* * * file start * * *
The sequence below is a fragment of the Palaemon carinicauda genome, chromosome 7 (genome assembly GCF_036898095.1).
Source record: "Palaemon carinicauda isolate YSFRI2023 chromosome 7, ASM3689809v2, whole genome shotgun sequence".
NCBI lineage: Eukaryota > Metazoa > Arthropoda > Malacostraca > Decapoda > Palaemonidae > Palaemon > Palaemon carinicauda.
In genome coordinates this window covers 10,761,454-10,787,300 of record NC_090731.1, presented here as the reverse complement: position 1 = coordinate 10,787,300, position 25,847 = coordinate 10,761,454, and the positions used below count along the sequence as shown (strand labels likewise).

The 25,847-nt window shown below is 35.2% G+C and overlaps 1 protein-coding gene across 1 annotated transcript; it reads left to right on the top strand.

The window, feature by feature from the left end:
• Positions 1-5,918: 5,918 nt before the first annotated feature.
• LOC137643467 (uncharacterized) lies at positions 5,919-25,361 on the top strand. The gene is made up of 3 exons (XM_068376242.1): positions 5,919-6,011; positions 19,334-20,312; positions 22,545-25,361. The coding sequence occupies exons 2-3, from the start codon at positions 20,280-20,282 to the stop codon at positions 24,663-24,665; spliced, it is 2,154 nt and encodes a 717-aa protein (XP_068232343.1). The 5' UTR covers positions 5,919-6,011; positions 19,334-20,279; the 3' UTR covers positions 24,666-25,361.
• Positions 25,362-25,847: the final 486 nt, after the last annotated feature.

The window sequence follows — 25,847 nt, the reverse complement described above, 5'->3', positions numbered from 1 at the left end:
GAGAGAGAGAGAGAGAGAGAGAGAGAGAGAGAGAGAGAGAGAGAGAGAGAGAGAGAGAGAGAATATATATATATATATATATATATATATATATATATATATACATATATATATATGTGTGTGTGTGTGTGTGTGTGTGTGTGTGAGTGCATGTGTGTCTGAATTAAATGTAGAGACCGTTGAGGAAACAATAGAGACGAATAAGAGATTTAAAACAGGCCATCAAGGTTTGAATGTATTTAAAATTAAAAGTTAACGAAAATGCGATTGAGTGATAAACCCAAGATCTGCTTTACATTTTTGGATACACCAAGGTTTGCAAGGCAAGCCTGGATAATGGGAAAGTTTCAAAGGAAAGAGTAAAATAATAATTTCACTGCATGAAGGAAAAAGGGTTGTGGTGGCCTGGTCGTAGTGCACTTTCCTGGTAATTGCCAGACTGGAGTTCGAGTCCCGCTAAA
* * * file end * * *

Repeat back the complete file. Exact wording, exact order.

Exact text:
The sequence below is a fragment of the Palaemon carinicauda genome, chromosome 7 (genome assembly GCF_036898095.1).
Source record: "Palaemon carinicauda isolate YSFRI2023 chromosome 7, ASM3689809v2, whole genome shotgun sequence".
NCBI lineage: Eukaryota > Metazoa > Arthropoda > Malacostraca > Decapoda > Palaemonidae > Palaemon > Palaemon carinicauda.
In genome coordinates this window covers 10,761,454-10,787,300 of record NC_090731.1, presented here as the reverse complement: position 1 = coordinate 10,787,300, position 25,847 = coordinate 10,761,454, and the positions used below count along the sequence as shown (strand labels likewise).

The 25,847-nt window shown below is 35.2% G+C and overlaps 1 protein-coding gene across 1 annotated transcript; it reads left to right on the top strand.

The window, feature by feature from the left end:
• Positions 1-5,918: 5,918 nt before the first annotated feature.
• LOC137643467 (uncharacterized) lies at positions 5,919-25,361 on the top strand. The gene is made up of 3 exons (XM_068376242.1): positions 5,919-6,011; positions 19,334-20,312; positions 22,545-25,361. The coding sequence occupies exons 2-3, from the start codon at positions 20,280-20,282 to the stop codon at positions 24,663-24,665; spliced, it is 2,154 nt and encodes a 717-aa protein (XP_068232343.1). The 5' UTR covers positions 5,919-6,011; positions 19,334-20,279; the 3' UTR covers positions 24,666-25,361.
• Positions 25,362-25,847: the final 486 nt, after the last annotated feature.

The window sequence follows — 25,847 nt, the reverse complement described above, 5'->3', positions numbered from 1 at the left end:
GAGAGAGAGAGAGAGAGAGAGAGAGAGAGAGAGAGAGAGAGAGAGAGAGAGAGAGAGAGAGAATATATATATATATATATATATATATATATATATATATATACATATATATATATGTGTGTGTGTGTGTGTGTGTGTGTGTGTGAGTGCATGTGTGTCTGAATTAAATGTAGAGACCGTTGAGGAAACAATAGAGACGAATAAGAGATTTAAAACAGGCCATCAAGGTTTGAATGTATTTAAAATTAAAAGTTAACGAAAATGCGATTGAGTGATAAACCCAAGATCTGCTTTACATTTTTGGATACACCAAGGTTTGCAAGGCAAGCCTGGATAATGGGAAAGTTTCAAAGGAAAGAGTAAAATAATAATTTCACTGCATGAAGGAAAAAGGGTTGTGGTGGCCTGGTCGTAGTGCACTTTCCTGGTAATTGCCAGACTGGAGTTCGAGTCCCGCTAAA